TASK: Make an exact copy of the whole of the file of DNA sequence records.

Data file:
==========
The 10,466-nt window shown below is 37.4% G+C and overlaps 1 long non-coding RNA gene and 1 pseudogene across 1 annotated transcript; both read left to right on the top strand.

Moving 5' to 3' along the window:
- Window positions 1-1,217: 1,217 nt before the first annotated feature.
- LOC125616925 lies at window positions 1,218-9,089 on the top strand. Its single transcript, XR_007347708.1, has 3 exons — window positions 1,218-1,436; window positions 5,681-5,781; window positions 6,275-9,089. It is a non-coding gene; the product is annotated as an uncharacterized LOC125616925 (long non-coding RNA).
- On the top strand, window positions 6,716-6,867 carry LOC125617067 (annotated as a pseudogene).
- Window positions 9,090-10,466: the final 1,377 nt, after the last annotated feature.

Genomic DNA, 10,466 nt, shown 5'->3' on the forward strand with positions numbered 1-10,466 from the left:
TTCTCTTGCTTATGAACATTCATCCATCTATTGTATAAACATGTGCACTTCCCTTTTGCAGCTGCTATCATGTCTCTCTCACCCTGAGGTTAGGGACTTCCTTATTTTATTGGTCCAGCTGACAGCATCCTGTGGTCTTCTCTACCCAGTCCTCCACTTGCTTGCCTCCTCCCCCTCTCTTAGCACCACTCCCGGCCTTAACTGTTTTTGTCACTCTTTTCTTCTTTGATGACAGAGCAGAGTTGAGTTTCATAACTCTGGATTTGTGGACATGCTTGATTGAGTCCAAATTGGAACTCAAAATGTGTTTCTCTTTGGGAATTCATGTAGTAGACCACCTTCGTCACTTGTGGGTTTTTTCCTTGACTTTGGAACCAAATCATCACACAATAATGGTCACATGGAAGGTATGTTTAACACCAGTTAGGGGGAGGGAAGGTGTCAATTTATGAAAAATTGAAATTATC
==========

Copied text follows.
The 10,466-nt window shown below is 37.4% G+C and overlaps 1 long non-coding RNA gene and 1 pseudogene across 1 annotated transcript; both read left to right on the top strand.

Moving 5' to 3' along the window:
- Window positions 1-1,217: 1,217 nt before the first annotated feature.
- LOC125616925 lies at window positions 1,218-9,089 on the top strand. Its single transcript, XR_007347708.1, has 3 exons — window positions 1,218-1,436; window positions 5,681-5,781; window positions 6,275-9,089. It is a non-coding gene; the product is annotated as an uncharacterized LOC125616925 (long non-coding RNA).
- On the top strand, window positions 6,716-6,867 carry LOC125617067 (annotated as a pseudogene).
- Window positions 9,090-10,466: the final 1,377 nt, after the last annotated feature.

Genomic DNA, 10,466 nt, shown 5'->3' on the forward strand with positions numbered 1-10,466 from the left:
TTCTCTTGCTTATGAACATTCATCCATCTATTGTATAAACATGTGCACTTCCCTTTTGCAGCTGCTATCATGTCTCTCTCACCCTGAGGTTAGGGACTTCCTTATTTTATTGGTCCAGCTGACAGCATCCTGTGGTCTTCTCTACCCAGTCCTCCACTTGCTTGCCTCCTCCCCCTCTCTTAGCACCACTCCCGGCCTTAACTGTTTTTGTCACTCTTTTCTTCTTTGATGACAGAGCAGAGTTGAGTTTCATAACTCTGGATTTGTGGACATGCTTGATTGAGTCCAAATTGGAACTCAAAATGTGTTTCTCTTTGGGAATTCATGTAGTAGACCACCTTCGTCACTTGTGGGTTTTTTCCTTGACTTTGGAACCAAATCATCACACAATAATGGTCACATGGAAGGTATGTTTAACACCAGTTAGGGGGAGGGAAGGTGTCAATTTATGAAAAATTGAAATTATC